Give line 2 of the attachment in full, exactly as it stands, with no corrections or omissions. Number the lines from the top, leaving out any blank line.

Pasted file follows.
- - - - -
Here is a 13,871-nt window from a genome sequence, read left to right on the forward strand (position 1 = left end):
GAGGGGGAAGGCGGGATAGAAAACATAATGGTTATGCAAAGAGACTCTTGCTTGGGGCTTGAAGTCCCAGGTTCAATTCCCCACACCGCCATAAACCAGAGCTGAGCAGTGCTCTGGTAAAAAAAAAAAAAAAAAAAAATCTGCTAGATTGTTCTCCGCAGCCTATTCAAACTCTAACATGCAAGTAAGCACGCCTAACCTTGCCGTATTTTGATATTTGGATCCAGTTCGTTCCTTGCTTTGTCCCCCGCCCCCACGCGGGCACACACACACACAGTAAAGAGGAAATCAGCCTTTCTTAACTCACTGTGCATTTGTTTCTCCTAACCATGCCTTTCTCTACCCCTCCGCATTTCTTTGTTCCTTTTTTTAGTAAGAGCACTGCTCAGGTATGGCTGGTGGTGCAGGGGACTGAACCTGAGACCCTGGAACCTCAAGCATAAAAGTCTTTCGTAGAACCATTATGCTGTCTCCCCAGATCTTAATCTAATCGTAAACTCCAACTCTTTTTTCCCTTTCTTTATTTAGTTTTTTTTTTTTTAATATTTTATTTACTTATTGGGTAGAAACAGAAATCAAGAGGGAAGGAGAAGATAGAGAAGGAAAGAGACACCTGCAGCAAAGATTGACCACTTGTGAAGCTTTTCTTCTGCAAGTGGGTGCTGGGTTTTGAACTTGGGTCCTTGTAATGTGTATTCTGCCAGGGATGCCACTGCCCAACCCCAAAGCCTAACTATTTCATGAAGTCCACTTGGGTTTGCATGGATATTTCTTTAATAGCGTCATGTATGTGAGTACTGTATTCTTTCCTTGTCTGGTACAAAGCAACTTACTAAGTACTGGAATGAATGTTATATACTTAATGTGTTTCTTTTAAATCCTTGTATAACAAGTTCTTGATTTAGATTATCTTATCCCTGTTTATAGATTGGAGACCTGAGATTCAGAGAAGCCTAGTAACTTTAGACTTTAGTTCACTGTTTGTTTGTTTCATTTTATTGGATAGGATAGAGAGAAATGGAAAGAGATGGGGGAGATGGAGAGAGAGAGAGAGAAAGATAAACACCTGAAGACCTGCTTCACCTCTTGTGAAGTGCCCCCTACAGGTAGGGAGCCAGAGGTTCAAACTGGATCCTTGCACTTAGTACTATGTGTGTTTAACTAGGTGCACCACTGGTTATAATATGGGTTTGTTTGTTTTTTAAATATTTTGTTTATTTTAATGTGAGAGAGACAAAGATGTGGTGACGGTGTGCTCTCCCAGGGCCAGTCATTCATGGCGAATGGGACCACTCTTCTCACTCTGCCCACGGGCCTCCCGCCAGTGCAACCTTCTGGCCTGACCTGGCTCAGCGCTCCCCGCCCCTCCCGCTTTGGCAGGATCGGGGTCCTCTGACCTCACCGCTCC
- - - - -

GAGGGGGAAGGCGGGATAGAAAACATAATGGTTATGCAAAGAGACTCTTGCTTGGGGCTTGAAGTCCCAGGTTCAATTCCCCACACCGCCATAAACCAGAGCTGAGCAGTGCTCTGGTAAAAAAAAAAAAAAAAAAAAATCTGCTAGATTGTTCTCCGCAGCCTATTCAAACTCTAACATGCAAGTAAGCACGCCTAACCTTGCCGTATTTTGATATTTGGATCCAGTTCGTTCCTTGCTTTGTCCCCCGCCCCCACGCGGGCACACACACACACAGTAAAGAGGAAATCAGCCTTTCTTAACTCACTGTGCATTTGTTTCTCCTAACCATGCCTTTCTCTACCCCTCCGCATTTCTTTGTTCCTTTTTTTAGTAAGAGCACTGCTCAGGTATGGCTGGTGGTGCAGGGGACTGAACCTGAGACCCTGGAACCTCAAGCATAAAAGTCTTTCGTAGAACCATTATGCTGTCTCCCCAGATCTTAATCTAATCGTAAACTCCAACTCTTTTTTCCCTTTCTTTATTTAGTTTTTTTTTTTTTAATATTTTATTTACTTATTGGGTAGAAACAGAAATCAAGAGGGAAGGAGAAGATAGAGAAGGAAAGAGACACCTGCAGCAAAGATTGACCACTTGTGAAGCTTTTCTTCTGCAAGTGGGTGCTGGGTTTTGAACTTGGGTCCTTGTAATGTGTATTCTGCCAGGGATGCCACTGCCCAACCCCAAAGCCTAACTATTTCATGAAGTCCACTTGGGTTTGCATGGATATTTCTTTAATAGCGTCATGTATGTGAGTACTGTATTCTTTCCTTGTCTGGTACAAAGCAACTTACTAAGTACTGGAATGAATGTTATATACTTAATGTGTTTCTTTTAAATCCTTGTATAACAAGTTCTTGATTTAGATTATCTTATCCCTGTTTATAGATTGGAGACCTGAGATTCAGAGAAGCCTAGTAACTTTAGACTTTAGTTCACTGTTTGTTTGTTTCATTTTATTGGATAGGATAGAGAGAAATGGAAAGAGATGGGGGAGATGGAGAGAGAGAGAGAGAAAGATAAACACCTGAAGACCTGCTTCACCTCTTGTGAAGTGCCCCCTACAGGTAGGGAGCCAGAGGTTCAAACTGGATCCTTGCACTTAGTACTATGTGTGTTTAACTAGGTGCACCACTGGTTATAATATGGGTTTGTTTGTTTTTTAAATATTTTGTTTATTTTAATGTGAGAGAGACAAAGATGTGGTGACGGTGTGCTCTCCCAGGGCCAGTCATTCATGGCGAATGGGACCACTCTTCTCACTCTGCCCACGGGCCTCCCGCCAGTGCAACCTTCTGGCCTGACCTGGCTCAGCGCTCCCCGCCCCTCCCGCTTTGGCAGGATCGGGGTCCTCTGACCTCACCGCTCC